High Court Cases Could Continue to Shape Employment Arbitration

Justices heard oral argument in two arbitration cases


​The U.S. Supreme Court decided last term that class-action waivers in arbitration agreements don't run afoul of federal labor law—and, this term, the justices will continue to shape the scope of arbitration agreements. Employers that use such agreements should periodically review their policies as this area of law continues to develop.

The high court heard oral arguments Oct. 29 in two arbitration cases. One case concerns whether an arbitration agreement that doesn't specifically mention class claims can be interpreted under state contract law to authorize classwide arbitration. The other case deals with whether a judge or an arbitrator should decide if a dispute is covered by an arbitration agreement.

The answers could have a significant impact on employment arbitration. Employers seeking to compel arbitration generally prefer to get the whole case to arbitration as quickly as possible, said Adam Sencenbaugh, an attorney with Haynes and Boone in San Antonio and Austin, Texas.

"Many employers determined that arbitration agreements are economical because they purportedly reduce the cost of litigation, and class-action waivers have become a key component of arbitration agreements," said Lauren Novak, an attorney with Schiff Hardin in Chicago.

"On a big-picture level, defending a class action in arbitration can be daunting because there are typically fewer procedural safeguards than are available in court," noted Megan Walker, an attorney with Fisher Phillips in San Diego. Employers who wish to avoid class arbitration should include a waiver in their agreements to avoid the question, she suggested.

Class Arbitration

Though the Supreme Court gave the green light to class-action waivers, it's not always clear what happens if the arbitration agreement doesn't include a waiver. Can the court allow a case to proceed to arbitration on a classwide basis? The Supreme Court justices are considering this question in Lamps Plus Inc. v. Varela, U.S., No. 17-988.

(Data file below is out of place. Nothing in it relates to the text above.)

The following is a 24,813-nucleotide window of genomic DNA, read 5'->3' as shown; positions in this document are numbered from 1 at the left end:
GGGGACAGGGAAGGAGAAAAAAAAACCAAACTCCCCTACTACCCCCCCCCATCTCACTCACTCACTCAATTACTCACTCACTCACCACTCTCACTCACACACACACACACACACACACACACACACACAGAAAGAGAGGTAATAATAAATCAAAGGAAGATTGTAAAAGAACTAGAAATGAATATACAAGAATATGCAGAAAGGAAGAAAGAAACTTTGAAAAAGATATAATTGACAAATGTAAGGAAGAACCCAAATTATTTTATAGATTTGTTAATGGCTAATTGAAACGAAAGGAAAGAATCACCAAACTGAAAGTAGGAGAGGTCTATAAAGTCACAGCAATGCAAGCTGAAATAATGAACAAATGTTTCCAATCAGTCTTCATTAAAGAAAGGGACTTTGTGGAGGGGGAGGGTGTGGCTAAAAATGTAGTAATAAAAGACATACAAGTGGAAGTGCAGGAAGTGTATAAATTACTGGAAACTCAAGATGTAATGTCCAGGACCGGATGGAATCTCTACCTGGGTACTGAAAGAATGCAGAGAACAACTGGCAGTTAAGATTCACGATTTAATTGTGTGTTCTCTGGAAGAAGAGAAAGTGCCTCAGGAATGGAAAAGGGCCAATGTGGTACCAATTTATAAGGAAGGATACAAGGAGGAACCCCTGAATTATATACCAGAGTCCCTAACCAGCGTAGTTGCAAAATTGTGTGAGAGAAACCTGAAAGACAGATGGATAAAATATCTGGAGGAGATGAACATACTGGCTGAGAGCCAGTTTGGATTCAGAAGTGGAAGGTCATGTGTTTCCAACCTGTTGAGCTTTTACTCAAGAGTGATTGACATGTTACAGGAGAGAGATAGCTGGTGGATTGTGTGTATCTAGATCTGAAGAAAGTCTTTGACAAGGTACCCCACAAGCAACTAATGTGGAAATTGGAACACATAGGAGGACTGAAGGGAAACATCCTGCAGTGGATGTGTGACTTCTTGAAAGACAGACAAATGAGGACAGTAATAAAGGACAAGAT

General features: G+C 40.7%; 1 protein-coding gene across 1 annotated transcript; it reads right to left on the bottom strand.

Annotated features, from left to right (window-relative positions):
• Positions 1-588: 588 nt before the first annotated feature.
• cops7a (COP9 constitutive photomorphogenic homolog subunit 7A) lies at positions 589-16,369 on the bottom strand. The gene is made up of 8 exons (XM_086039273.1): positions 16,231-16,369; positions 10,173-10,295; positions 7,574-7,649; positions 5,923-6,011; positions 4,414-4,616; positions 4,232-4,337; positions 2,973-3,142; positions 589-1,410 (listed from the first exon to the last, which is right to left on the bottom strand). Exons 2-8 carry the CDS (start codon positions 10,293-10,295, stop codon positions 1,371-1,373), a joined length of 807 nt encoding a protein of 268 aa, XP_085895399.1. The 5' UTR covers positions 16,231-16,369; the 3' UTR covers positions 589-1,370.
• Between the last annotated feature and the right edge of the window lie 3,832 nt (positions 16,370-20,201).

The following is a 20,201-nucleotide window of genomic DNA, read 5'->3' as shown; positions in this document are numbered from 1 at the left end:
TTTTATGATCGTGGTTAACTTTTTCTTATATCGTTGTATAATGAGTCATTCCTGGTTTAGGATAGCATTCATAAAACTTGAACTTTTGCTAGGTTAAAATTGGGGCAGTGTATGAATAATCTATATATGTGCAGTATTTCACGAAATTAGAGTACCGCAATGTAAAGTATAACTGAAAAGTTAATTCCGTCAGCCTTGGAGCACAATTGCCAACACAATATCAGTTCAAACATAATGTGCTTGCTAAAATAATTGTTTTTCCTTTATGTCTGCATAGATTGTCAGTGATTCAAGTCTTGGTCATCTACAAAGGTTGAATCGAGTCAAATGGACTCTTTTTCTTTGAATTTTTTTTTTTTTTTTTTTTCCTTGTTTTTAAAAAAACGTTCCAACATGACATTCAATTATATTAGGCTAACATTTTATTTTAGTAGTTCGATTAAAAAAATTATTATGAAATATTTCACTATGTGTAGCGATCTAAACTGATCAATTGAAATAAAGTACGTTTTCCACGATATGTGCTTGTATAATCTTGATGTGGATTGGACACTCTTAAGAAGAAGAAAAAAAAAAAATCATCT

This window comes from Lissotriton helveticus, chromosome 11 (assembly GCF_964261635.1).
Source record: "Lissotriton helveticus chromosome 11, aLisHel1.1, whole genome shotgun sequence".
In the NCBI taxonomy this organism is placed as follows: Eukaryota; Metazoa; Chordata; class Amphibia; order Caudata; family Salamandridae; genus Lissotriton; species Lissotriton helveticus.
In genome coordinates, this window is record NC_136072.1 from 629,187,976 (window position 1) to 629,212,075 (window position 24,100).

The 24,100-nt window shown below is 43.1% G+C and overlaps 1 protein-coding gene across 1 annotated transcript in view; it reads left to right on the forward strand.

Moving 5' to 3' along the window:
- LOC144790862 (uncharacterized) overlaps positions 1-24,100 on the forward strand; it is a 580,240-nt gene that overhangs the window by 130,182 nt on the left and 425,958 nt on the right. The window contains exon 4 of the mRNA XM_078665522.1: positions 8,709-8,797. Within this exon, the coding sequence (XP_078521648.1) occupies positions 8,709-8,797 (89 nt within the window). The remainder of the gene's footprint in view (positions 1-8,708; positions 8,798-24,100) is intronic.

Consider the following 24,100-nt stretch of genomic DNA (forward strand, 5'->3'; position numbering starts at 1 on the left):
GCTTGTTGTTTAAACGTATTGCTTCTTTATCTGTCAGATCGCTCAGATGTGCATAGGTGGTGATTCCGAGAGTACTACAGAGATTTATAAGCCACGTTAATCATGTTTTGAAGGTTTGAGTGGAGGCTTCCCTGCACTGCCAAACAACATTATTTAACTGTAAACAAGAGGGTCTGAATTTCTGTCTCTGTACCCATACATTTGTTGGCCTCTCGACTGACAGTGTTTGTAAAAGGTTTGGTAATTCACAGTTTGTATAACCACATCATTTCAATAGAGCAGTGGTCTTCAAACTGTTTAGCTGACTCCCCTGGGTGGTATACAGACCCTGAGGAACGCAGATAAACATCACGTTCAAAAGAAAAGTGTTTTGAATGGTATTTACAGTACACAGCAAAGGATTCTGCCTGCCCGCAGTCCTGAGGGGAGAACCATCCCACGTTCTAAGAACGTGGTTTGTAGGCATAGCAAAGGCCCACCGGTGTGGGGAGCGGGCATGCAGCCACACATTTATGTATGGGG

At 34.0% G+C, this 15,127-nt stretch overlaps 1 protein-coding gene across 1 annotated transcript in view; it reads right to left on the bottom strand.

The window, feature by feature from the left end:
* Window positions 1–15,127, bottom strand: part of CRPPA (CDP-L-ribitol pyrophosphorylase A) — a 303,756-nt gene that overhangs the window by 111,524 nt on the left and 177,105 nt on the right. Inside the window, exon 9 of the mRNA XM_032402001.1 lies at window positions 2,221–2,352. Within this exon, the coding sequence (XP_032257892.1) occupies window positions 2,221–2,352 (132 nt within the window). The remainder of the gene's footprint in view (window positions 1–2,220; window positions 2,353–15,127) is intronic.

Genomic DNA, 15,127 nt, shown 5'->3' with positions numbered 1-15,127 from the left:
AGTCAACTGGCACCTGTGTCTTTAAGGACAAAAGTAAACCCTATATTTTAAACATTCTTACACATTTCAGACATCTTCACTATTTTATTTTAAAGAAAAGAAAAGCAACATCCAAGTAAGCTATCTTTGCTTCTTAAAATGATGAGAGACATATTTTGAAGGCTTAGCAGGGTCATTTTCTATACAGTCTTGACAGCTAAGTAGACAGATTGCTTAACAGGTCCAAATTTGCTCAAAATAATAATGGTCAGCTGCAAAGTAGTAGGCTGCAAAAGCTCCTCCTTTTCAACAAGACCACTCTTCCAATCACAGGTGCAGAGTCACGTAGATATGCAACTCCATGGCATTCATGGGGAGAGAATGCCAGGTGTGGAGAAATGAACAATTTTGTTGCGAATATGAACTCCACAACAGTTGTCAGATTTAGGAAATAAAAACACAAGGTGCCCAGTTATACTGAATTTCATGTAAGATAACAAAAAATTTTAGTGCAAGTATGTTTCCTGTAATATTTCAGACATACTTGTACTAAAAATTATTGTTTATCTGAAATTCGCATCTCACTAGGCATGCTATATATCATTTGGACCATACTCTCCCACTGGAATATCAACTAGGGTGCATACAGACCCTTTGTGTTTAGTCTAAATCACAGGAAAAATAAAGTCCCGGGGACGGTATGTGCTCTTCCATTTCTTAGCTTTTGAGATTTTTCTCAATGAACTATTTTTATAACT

The plaintiff in this case brought a data-breach class action against his employer, Lamps Plus, but the employer argued that the plaintiff signed an arbitration agreement requiring him to bring his claims in arbitration as an individual, not a class.

The agreement contained general language stating that "arbitration shall be in lieu of any and all lawsuits or other civil legal proceedings."

The 9th U.S. Circuit Court of Appeals found that the plaintiff signed a valid arbitration agreement but could bring the classwide claim in arbitration, particularly because the agreement stated that it applied to all claims that "would have been available to the parties by law," and class claims are available by law. Lamps Plus challenged that ruling and is looking to enforce one-to-one arbitration.

Federal law generally favors arbitration, but such agreements must be valid under the applicable state's contract laws and should be evaluated like any other contract.